Tour tells tales of Lake Geneva history

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Dennis Hines | June 14, 2015

LAKE GENEVA — A good story never gets old.

So this summer, residents and tourists alike can stroll around downtown Lake Geneva to hear the back story of the city's most well known and remarkable landmarks.

Black Point Estate and the Lake Geneva Historic Preservation Commission are teaming up to offer Legends and Landmarks: A Walking Tour of Lake Geneva this summer. The tour features historic buildings and landmarks around the downtown area, as well information about some of Lake Geneva's historic figures.

“Part of the focus is architecture of the buildings in the downtown area and the historic Maple Park District,” said David Desimone, Black Point Estate site director. “People will be able to hear stories about the historic characters of Lake Geneva who helped to make it what it is. The focus also is on the movers and shakers of the community. There are stories about the Native American and early European settlers. It's a nice overview.”

Tours will be held at 6:30 p.m. on Thursdays, from June 18 to Aug. 20, and will be conducted by staff and volunteers from the Wisconsin Historical Society. Each tour will last about 90 minutes, beginning and ending outside the Riviera on Wrigley Drive on the lakefront.

“It's a nice way to spend an evening,” Desimone said. “The tour ends at about 8 p.m. It's enough time for people to grab dinner and finish their day in Lake Geneva ... ”

Representatives from Black Point Estate developed the idea for the tour after learning that the Lake Geneva Historic Preservation Commission was updating its tourism brochure, Desimone said.

“The Lake Geneva Preservation Commission was updating their booklet of the downtown area and the Maple Park District,” Desimone said. “At Black Point, we were thinking about developing programs that were more community based. We worked on (the tour) and did a lot of research.”

Ken Etten, chairman of the Lake Geneva Historic Preservation Commission, said the brochure includes several of the sites that are featured on the tour as well as other historic locations in the Lake Geneva area.

“(The brochure) includes a map that shows the route of the walking tour. It lists some of the buildings and homes that are on the tour and some background information on each of the buildings,” Etten said. “People either can go on a self-directed tour with the booklet or they can go on a guided tour. (The brochure) has photos of some of the houses and written descriptions of some of the houses.”

The brochures are available at Lake Geneva City Hall, the Lake Geneva Chamber of Commerce and Black Point Estate.

“The brochures are free, but a couple of people have asked if they could make a donation,” Etten said. “So, people can make a donation of $1. It costs us about $1 to publish a booklet, so technically they're covering the cost to publish a booklet. It also will allow more brochures to be printed in the future.”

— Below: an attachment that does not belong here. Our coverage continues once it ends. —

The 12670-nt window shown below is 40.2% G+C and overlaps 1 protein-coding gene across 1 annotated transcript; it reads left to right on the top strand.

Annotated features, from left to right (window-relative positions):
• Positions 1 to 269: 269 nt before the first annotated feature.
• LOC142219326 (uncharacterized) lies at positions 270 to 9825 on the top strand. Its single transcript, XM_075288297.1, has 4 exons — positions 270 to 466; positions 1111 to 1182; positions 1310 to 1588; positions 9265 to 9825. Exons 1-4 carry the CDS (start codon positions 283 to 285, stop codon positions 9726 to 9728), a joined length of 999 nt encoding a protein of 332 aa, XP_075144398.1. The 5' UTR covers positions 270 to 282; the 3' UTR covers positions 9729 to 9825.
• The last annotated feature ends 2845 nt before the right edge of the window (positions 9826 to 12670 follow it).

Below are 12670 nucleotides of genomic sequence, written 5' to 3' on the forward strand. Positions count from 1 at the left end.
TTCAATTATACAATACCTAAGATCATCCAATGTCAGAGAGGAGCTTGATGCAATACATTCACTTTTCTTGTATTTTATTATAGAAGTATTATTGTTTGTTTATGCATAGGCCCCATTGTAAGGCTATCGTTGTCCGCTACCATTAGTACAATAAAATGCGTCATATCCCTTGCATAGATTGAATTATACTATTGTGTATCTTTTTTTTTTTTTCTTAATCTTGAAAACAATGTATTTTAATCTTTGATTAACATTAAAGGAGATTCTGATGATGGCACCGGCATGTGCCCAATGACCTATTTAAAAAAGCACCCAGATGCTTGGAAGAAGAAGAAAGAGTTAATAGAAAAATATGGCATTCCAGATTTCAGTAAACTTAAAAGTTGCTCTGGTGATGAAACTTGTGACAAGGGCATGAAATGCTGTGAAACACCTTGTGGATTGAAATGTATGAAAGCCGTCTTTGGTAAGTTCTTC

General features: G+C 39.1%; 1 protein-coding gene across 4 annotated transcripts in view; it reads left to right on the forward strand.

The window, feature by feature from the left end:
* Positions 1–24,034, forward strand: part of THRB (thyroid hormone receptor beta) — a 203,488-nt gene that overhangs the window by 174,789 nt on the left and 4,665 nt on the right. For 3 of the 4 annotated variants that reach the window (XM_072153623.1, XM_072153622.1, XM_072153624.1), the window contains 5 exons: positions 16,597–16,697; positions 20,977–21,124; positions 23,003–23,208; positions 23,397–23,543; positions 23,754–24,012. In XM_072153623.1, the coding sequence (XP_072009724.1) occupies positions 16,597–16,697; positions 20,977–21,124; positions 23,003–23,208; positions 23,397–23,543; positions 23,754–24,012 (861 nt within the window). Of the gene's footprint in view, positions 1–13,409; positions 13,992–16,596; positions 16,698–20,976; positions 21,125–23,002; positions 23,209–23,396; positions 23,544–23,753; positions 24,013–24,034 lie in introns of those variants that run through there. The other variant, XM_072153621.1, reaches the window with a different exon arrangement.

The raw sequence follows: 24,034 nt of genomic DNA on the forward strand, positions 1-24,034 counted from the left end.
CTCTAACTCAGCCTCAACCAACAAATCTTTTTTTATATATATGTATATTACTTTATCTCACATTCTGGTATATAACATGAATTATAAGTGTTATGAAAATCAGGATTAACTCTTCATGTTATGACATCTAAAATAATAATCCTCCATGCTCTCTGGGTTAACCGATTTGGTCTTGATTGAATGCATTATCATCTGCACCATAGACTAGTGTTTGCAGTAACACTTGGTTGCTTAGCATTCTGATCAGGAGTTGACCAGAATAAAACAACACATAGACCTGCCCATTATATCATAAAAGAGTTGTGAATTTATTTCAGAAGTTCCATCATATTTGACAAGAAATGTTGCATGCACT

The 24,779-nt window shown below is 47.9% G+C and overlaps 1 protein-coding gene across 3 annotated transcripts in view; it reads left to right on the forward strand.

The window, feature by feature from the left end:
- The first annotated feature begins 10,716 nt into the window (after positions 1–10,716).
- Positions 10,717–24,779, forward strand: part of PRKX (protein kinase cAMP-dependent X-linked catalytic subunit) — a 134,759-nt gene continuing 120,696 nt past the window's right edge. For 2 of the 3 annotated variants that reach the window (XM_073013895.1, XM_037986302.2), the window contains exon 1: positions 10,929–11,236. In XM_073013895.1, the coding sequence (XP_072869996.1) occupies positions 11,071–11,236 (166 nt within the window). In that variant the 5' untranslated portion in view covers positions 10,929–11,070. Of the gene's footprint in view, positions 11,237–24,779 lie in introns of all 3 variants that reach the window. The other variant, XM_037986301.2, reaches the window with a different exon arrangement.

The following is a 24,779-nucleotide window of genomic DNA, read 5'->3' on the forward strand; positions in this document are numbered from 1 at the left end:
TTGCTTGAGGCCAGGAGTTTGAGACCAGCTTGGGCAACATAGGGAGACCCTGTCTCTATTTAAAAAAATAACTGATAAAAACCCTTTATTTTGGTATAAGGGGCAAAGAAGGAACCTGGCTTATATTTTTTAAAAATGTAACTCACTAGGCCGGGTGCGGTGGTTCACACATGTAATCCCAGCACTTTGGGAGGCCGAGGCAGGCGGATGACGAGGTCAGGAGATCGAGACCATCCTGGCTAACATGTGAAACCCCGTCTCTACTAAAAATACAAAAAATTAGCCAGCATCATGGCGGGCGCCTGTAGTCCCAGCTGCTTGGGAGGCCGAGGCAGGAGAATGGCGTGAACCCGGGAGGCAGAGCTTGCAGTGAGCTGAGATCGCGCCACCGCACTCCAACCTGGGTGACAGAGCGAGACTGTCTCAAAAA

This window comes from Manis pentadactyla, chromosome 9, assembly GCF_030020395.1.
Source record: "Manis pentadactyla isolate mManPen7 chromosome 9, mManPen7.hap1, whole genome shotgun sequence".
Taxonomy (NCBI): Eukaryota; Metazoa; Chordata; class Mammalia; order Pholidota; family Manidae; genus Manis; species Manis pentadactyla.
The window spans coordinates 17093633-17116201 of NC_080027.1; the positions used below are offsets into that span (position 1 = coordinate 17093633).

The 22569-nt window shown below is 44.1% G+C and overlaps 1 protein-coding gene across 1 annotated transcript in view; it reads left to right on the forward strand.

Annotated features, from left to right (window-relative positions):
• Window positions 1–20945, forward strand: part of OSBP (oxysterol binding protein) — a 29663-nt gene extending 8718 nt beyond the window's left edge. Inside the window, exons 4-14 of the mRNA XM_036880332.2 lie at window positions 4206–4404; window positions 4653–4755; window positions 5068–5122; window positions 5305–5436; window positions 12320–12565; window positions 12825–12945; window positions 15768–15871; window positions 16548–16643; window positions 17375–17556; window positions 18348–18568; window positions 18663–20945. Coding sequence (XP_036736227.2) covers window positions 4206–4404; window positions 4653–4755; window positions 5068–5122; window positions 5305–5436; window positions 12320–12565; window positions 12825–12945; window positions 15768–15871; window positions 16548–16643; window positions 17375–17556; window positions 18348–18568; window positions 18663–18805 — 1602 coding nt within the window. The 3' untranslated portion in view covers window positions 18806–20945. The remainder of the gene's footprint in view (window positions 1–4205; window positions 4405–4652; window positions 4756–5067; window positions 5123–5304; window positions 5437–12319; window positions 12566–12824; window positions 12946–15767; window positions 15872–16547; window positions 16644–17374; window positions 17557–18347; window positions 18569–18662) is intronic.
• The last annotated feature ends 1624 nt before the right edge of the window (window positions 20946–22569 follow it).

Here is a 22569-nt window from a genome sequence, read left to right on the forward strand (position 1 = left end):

The walking tour costs $8 per person or $15 for two people. Tickets can be purchased in advanced through Black Point Estate or the evening of a tour.

Desimone said Black Point Estate and the commission selected sites for the tour based on their interest and historical significance.

“Some of the buildings are significant because of their architectural design,” he said. “Other buildings were selected because of who the architect was and other buildings were selected because something significant happened there.”

Even though the tours haven't started yet, the idea is garnering attention.

“We field tested it a couple of weeks ago at the Lake Geneva library. There were about 85 people in attendance who said they were interested, so we were pleased with that,” Desimore said. “We consider it a fun, good way to spend a summer evening. There's a lot of interest in history in this area.

“I think it will allow tourists to have a nice feel of the community.”

Etten said the walking tour will help people learn more about the area.

“It's good for people who are interested in historic preservation,” Etten said. “When I travel to other communities, I like to do tours of their historic districts. Lake Geneva has an interesting history, and (the walking tour) will help make more people aware of it.”

Desimore said he hopes the tours will continue to be offered in the future.

“Our desire is when we put time and effort into something, we like to continue it for at least three years. This year, we will be taking feelers for how people feel about the tour,” Desimore said. “If Thursday is not convenient, we will move it to another day next year. We're hoping this will stick around for a number of years.”

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